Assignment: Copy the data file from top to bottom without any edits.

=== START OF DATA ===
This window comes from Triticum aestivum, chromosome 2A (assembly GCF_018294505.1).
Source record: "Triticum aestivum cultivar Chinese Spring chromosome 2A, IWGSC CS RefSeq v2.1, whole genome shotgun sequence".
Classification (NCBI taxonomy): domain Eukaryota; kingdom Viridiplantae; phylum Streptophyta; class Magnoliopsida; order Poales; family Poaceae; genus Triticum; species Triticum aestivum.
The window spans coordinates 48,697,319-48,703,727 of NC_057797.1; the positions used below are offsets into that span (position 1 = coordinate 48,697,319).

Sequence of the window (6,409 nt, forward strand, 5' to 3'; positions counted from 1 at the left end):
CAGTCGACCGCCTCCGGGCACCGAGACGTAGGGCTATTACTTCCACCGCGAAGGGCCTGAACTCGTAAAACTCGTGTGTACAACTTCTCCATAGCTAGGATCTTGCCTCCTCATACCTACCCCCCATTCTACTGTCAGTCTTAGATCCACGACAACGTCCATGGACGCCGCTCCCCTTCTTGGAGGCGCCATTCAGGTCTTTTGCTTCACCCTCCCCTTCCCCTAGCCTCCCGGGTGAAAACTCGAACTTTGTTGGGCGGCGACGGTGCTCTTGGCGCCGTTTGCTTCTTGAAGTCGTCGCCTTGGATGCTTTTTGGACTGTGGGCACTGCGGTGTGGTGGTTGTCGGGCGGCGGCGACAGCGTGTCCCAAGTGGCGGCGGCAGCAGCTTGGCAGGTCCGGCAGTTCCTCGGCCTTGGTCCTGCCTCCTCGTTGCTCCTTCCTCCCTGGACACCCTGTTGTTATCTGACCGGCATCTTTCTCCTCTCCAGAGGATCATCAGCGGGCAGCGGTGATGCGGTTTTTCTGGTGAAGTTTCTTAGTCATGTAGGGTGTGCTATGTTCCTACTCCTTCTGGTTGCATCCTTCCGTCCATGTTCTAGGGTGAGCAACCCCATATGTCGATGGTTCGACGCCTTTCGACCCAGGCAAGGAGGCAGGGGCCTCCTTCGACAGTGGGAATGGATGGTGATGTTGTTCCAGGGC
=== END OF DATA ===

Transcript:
This window comes from Triticum aestivum, chromosome 2A (assembly GCF_018294505.1).
Source record: "Triticum aestivum cultivar Chinese Spring chromosome 2A, IWGSC CS RefSeq v2.1, whole genome shotgun sequence".
Classification (NCBI taxonomy): domain Eukaryota; kingdom Viridiplantae; phylum Streptophyta; class Magnoliopsida; order Poales; family Poaceae; genus Triticum; species Triticum aestivum.
The window spans coordinates 48,697,319-48,703,727 of NC_057797.1; the positions used below are offsets into that span (position 1 = coordinate 48,697,319).

Sequence of the window (6,409 nt, forward strand, 5' to 3'; positions counted from 1 at the left end):
CAGTCGACCGCCTCCGGGCACCGAGACGTAGGGCTATTACTTCCACCGCGAAGGGCCTGAACTCGTAAAACTCGTGTGTACAACTTCTCCATAGCTAGGATCTTGCCTCCTCATACCTACCCCCCATTCTACTGTCAGTCTTAGATCCACGACAACGTCCATGGACGCCGCTCCCCTTCTTGGAGGCGCCATTCAGGTCTTTTGCTTCACCCTCCCCTTCCCCTAGCCTCCCGGGTGAAAACTCGAACTTTGTTGGGCGGCGACGGTGCTCTTGGCGCCGTTTGCTTCTTGAAGTCGTCGCCTTGGATGCTTTTTGGACTGTGGGCACTGCGGTGTGGTGGTTGTCGGGCGGCGGCGACAGCGTGTCCCAAGTGGCGGCGGCAGCAGCTTGGCAGGTCCGGCAGTTCCTCGGCCTTGGTCCTGCCTCCTCGTTGCTCCTTCCTCCCTGGACACCCTGTTGTTATCTGACCGGCATCTTTCTCCTCTCCAGAGGATCATCAGCGGGCAGCGGTGATGCGGTTTTTCTGGTGAAGTTTCTTAGTCATGTAGGGTGTGCTATGTTCCTACTCCTTCTGGTTGCATCCTTCCGTCCATGTTCTAGGGTGAGCAACCCCATATGTCGATGGTTCGACGCCTTTCGACCCAGGCAAGGAGGCAGGGGCCTCCTTCGACAGTGGGAATGGATGGTGATGTTGTTCCAGGGC